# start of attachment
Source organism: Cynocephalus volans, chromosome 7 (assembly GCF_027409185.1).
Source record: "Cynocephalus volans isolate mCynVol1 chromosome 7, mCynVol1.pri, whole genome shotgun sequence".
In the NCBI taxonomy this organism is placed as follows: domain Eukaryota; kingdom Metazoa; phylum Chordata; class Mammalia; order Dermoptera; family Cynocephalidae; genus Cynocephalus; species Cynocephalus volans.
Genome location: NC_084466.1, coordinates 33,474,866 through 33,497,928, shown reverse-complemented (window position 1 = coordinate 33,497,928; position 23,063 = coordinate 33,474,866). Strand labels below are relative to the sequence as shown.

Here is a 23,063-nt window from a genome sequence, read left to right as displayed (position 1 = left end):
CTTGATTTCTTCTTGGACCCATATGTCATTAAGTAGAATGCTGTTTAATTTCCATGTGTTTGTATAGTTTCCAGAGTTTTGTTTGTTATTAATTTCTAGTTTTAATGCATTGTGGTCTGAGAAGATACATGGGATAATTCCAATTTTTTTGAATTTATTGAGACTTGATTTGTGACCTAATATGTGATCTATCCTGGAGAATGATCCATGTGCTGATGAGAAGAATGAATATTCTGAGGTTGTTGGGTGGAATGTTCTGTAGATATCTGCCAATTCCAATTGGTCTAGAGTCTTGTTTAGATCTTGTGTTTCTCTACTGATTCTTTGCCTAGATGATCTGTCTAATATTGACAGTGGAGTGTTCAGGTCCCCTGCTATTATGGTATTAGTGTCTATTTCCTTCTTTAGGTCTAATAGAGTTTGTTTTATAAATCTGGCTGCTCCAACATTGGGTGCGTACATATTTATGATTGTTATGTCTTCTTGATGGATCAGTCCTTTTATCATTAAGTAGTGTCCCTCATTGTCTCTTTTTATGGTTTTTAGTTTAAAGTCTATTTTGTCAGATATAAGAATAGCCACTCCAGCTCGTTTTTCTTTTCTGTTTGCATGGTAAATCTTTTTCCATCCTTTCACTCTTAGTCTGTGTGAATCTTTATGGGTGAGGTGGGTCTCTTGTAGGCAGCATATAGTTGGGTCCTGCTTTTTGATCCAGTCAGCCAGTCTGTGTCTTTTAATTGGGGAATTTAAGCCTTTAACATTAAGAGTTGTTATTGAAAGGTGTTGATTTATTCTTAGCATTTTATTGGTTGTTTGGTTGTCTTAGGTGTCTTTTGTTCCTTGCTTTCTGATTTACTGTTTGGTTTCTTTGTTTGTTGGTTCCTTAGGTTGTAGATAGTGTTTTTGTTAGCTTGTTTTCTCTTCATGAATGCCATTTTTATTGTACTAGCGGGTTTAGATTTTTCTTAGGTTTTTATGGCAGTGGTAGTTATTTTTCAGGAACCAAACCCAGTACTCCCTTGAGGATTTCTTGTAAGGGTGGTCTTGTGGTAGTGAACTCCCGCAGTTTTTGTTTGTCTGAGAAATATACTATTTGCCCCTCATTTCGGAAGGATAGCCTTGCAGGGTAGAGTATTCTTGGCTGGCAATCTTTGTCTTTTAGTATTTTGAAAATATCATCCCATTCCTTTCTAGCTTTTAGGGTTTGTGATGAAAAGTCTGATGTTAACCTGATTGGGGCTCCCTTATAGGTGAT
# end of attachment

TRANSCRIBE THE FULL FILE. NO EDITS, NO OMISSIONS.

Source organism: Cynocephalus volans, chromosome 7 (assembly GCF_027409185.1).
Source record: "Cynocephalus volans isolate mCynVol1 chromosome 7, mCynVol1.pri, whole genome shotgun sequence".
In the NCBI taxonomy this organism is placed as follows: domain Eukaryota; kingdom Metazoa; phylum Chordata; class Mammalia; order Dermoptera; family Cynocephalidae; genus Cynocephalus; species Cynocephalus volans.
Genome location: NC_084466.1, coordinates 33,474,866 through 33,497,928, shown reverse-complemented (window position 1 = coordinate 33,497,928; position 23,063 = coordinate 33,474,866). Strand labels below are relative to the sequence as shown.

Here is a 23,063-nt window from a genome sequence, read left to right as displayed (position 1 = left end):
CTTGATTTCTTCTTGGACCCATATGTCATTAAGTAGAATGCTGTTTAATTTCCATGTGTTTGTATAGTTTCCAGAGTTTTGTTTGTTATTAATTTCTAGTTTTAATGCATTGTGGTCTGAGAAGATACATGGGATAATTCCAATTTTTTTGAATTTATTGAGACTTGATTTGTGACCTAATATGTGATCTATCCTGGAGAATGATCCATGTGCTGATGAGAAGAATGAATATTCTGAGGTTGTTGGGTGGAATGTTCTGTAGATATCTGCCAATTCCAATTGGTCTAGAGTCTTGTTTAGATCTTGTGTTTCTCTACTGATTCTTTGCCTAGATGATCTGTCTAATATTGACAGTGGAGTGTTCAGGTCCCCTGCTATTATGGTATTAGTGTCTATTTCCTTCTTTAGGTCTAATAGAGTTTGTTTTATAAATCTGGCTGCTCCAACATTGGGTGCGTACATATTTATGATTGTTATGTCTTCTTGATGGATCAGTCCTTTTATCATTAAGTAGTGTCCCTCATTGTCTCTTTTTATGGTTTTTAGTTTAAAGTCTATTTTGTCAGATATAAGAATAGCCACTCCAGCTCGTTTTTCTTTTCTGTTTGCATGGTAAATCTTTTTCCATCCTTTCACTCTTAGTCTGTGTGAATCTTTATGGGTGAGGTGGGTCTCTTGTAGGCAGCATATAGTTGGGTCCTGCTTTTTGATCCAGTCAGCCAGTCTGTGTCTTTTAATTGGGGAATTTAAGCCTTTAACATTAAGAGTTGTTATTGAAAGGTGTTGATTTATTCTTAGCATTTTATTGGTTGTTTGGTTGTCTTAGGTGTCTTTTGTTCCTTGCTTTCTGATTTACTGTTTGGTTTCTTTGTTTGTTGGTTCCTTAGGTTGTAGATAGTGTTTTTGTTAGCTTGTTTTCTCTTCATGAATGCCATTTTTATTGTACTAGCGGGTTTAGATTTTTCTTAGGTTTTTATGGCAGTGGTAGTTATTTTTCAGGAACCAAACCCAGTACTCCCTTGAGGATTTCTTGTAAGGGTGGTCTTGTGGTAGTGAACTCCCGCAGTTTTTGTTTGTCTGAGAAATATACTATTTGCCCCTCATTTCGGAAGGATAGCCTTGCAGGGTAGAGTATTCTTGGCTGGCAATCTTTGTCTTTTAGTATTTTGAAAATATCATCCCATTCCTTTCTAGCTTTTAGGGTTTGTGATGAAAAGTCTGATGTTAACCTGATTGGGGCTCCCTTATAGGTGAT